The times, they are a-changing, and nothing shows that more than an in-depth look at American kindergartens.
Tim Walker, a writer for The Atlantic, recently headed to Finland to explore the way Finnish kindergartens function in comparison to their American counterparts. He spent a day hanging out with normal school kids and following them through their scheduled activities. What he ended up finding is that Americans’ push to remove play from the kindergarten curriculum is not necessarily benefiting our kids.
According to Walker, kindergarten in Finland is very different than what our children experience. A typical school day is only four hours long, and the weekly schedule that teachers follow is basically broken down into large blocks of time that include things like field trips, ball games, running, songs, and stations. Almost all of their learning is based on play. There are no worksheets or standardized tests to speak of.
In the article, Walker contrasts what he sees in Finland with a typical kindergarten day in the U.S., as described by a teacher. The day here includes several hours of stringent curriculum, broken only by a 20-minute recess period. Teachers have to fight to integrate station time or allow their students to play freely. The kindergarten that most of us remember — full of blocks and songs, painting, Red Rover, and tag — is dead.
Interestingly, evidence doesn’t seem to suggest that our push to force kids into the drudgery of typical school work at increasingly young ages is doing any good. Walker cites a study by the University of Otago in New Zealand that shows early reading has almost no discernible benefit for kids. A separate article in the Boston Globe notes that tough kindergarten standards are driving disgusted teachers to quit and putting young children under undue stress.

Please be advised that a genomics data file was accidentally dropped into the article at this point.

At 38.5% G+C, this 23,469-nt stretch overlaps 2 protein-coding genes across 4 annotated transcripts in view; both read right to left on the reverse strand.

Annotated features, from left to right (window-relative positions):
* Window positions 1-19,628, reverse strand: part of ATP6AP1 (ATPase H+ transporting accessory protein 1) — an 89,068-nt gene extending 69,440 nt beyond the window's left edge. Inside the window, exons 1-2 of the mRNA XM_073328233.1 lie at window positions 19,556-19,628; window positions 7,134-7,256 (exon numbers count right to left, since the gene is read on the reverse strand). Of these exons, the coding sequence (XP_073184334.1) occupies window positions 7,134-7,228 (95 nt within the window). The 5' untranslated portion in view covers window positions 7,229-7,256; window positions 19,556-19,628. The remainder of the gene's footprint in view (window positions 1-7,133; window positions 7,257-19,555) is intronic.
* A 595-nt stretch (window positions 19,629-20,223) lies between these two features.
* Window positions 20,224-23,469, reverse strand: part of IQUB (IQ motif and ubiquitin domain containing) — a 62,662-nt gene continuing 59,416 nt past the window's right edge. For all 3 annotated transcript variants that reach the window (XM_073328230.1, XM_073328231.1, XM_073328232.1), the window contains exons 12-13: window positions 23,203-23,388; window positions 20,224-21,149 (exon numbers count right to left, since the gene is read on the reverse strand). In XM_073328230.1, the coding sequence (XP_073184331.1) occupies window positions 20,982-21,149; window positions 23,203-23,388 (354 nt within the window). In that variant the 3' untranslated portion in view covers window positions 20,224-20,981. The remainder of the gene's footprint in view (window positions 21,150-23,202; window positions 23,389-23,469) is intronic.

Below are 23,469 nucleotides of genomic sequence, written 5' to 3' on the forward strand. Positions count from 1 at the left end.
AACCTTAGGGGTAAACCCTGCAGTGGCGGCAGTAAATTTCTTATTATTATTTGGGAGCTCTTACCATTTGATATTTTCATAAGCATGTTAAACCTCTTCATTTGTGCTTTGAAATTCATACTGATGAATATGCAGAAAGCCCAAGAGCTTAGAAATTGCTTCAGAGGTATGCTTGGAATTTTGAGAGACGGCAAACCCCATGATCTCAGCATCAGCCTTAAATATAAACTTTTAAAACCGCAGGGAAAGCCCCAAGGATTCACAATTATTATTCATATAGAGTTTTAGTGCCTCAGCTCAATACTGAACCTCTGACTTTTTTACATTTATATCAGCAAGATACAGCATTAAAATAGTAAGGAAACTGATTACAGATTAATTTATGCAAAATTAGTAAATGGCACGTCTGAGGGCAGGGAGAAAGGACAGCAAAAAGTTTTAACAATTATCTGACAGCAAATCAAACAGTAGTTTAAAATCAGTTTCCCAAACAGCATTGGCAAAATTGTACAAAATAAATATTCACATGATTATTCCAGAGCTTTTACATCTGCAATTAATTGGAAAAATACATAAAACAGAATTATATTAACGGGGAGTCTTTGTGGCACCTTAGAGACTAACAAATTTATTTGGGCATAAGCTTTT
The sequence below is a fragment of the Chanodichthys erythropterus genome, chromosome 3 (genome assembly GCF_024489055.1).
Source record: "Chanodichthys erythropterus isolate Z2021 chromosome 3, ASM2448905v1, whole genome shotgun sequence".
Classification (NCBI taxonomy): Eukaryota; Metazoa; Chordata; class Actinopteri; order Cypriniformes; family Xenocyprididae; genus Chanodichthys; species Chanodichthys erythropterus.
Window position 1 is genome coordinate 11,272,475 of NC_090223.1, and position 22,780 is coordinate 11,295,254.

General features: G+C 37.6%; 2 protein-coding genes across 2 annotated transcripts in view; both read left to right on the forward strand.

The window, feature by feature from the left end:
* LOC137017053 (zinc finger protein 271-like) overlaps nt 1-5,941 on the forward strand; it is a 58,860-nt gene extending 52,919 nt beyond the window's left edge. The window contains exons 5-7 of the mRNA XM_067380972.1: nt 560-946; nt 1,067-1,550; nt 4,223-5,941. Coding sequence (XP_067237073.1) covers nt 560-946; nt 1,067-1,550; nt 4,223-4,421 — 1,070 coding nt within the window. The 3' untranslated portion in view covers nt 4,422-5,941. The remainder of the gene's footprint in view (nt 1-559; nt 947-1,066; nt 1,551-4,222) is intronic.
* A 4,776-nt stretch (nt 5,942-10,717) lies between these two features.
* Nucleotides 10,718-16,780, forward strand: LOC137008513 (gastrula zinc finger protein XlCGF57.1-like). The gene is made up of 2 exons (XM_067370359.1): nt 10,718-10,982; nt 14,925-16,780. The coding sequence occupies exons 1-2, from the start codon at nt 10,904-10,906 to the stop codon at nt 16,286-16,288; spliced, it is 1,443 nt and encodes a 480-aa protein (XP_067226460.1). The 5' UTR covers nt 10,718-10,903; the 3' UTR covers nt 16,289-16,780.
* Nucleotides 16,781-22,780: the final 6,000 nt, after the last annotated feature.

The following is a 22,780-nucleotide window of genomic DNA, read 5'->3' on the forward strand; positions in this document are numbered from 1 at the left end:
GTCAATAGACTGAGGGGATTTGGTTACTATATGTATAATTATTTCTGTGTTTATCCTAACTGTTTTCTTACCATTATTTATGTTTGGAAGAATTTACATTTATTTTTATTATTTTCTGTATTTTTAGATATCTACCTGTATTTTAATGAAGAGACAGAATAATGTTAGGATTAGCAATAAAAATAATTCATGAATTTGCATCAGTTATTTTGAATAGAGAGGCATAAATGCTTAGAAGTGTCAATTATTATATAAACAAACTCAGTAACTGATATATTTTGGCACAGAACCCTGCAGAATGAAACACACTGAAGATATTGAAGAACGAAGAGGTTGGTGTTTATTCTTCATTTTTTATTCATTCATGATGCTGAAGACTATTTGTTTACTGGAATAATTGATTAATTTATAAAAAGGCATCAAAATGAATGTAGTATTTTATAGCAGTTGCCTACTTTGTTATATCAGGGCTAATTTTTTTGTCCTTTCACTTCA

It’s unlikely that the United States will ever transition to a kindergarten scenario that even slightly resembles what Finnish schools are doing. Still, that doesn’t mean we can’t make improvements that better serve our children and put less of an emphasis on academic standards and testing. Kids all develop at different rates, and kindergarten-aged children are still incredibly young. As a parent, it makes me almost sick to my stomach to think of my four-year-old doing hardcore worksheets and filling out Scantron test forms just one short year from now. How did we let it get this far?
Kids don’t need to be reading straight out of the womb in order to succeed later in life. There’s wiggle room there, and there’s plenty of time to teach them everything they need to know. We can afford to let them play with toys and go outside. We can afford to do away with absurd standardized testing and spare our five-year-olds the anxiety and pressure they’ll experience for much of the rest of their academic lives. We can afford to let our kindergarten kids act like kids for one more year.